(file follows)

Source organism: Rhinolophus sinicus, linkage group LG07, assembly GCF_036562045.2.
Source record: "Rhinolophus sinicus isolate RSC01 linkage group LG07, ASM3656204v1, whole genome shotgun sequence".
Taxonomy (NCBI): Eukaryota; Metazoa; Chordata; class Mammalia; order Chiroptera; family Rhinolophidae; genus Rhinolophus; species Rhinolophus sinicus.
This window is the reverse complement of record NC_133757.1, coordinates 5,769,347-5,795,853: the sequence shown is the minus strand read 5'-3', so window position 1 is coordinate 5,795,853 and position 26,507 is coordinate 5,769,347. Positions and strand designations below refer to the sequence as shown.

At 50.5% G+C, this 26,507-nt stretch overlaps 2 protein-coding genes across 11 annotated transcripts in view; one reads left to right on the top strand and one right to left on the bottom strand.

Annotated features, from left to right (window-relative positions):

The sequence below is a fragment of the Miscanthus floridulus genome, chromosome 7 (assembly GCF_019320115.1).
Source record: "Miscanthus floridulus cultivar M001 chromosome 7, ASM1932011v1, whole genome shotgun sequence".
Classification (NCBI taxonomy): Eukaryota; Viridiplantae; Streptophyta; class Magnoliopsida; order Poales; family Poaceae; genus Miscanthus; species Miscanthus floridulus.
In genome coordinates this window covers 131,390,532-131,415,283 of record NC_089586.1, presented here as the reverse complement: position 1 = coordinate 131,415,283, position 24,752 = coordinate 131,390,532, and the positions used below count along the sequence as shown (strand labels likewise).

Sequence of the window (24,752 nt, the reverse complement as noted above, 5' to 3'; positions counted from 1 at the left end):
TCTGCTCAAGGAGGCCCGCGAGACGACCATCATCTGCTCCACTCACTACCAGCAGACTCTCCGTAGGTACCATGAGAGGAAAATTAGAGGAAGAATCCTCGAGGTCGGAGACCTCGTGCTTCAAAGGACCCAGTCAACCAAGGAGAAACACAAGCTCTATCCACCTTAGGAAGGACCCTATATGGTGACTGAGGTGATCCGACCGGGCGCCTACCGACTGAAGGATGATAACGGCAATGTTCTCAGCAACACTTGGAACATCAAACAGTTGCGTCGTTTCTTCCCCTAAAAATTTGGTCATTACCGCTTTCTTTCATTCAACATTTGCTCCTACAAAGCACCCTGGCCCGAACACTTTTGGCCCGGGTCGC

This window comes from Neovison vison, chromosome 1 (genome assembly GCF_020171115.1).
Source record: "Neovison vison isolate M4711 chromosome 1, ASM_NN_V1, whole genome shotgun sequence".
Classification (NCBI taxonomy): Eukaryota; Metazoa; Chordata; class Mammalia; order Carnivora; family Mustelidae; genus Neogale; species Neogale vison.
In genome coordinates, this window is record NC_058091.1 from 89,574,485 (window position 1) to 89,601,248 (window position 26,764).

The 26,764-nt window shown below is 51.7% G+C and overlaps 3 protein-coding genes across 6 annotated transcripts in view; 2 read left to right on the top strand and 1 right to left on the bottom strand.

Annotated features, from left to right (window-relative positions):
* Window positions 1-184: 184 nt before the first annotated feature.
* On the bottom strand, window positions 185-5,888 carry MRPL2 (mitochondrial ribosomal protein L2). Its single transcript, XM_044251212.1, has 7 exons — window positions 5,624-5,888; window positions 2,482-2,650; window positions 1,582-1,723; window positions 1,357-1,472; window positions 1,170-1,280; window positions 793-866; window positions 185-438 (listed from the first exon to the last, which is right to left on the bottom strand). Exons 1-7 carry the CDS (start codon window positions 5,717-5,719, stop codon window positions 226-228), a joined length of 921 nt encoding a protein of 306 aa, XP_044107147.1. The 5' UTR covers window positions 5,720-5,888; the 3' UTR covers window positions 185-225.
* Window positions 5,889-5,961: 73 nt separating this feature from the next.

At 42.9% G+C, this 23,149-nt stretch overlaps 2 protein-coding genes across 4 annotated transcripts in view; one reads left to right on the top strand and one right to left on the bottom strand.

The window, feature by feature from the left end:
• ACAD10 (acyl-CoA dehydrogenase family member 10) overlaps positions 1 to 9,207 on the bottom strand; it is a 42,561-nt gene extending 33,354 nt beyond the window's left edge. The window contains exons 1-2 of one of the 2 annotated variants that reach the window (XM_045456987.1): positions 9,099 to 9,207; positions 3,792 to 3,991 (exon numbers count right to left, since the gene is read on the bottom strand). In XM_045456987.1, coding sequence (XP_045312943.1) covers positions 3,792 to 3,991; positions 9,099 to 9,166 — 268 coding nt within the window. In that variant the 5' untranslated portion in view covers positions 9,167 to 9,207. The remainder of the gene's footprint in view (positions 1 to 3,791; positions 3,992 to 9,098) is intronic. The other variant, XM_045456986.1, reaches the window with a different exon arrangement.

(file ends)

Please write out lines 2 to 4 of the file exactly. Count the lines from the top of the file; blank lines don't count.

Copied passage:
Source record: "Rhinolophus sinicus isolate RSC01 linkage group LG07, ASM3656204v1, whole genome shotgun sequence".
Taxonomy (NCBI): Eukaryota; Metazoa; Chordata; class Mammalia; order Chiroptera; family Rhinolophidae; genus Rhinolophus; species Rhinolophus sinicus.
This window is the reverse complement of record NC_133757.1, coordinates 5,769,347-5,795,853: the sequence shown is the minus strand read 5'-3', so window position 1 is coordinate 5,795,853 and position 26,507 is coordinate 5,769,347. Positions and strand designations below refer to the sequence as shown.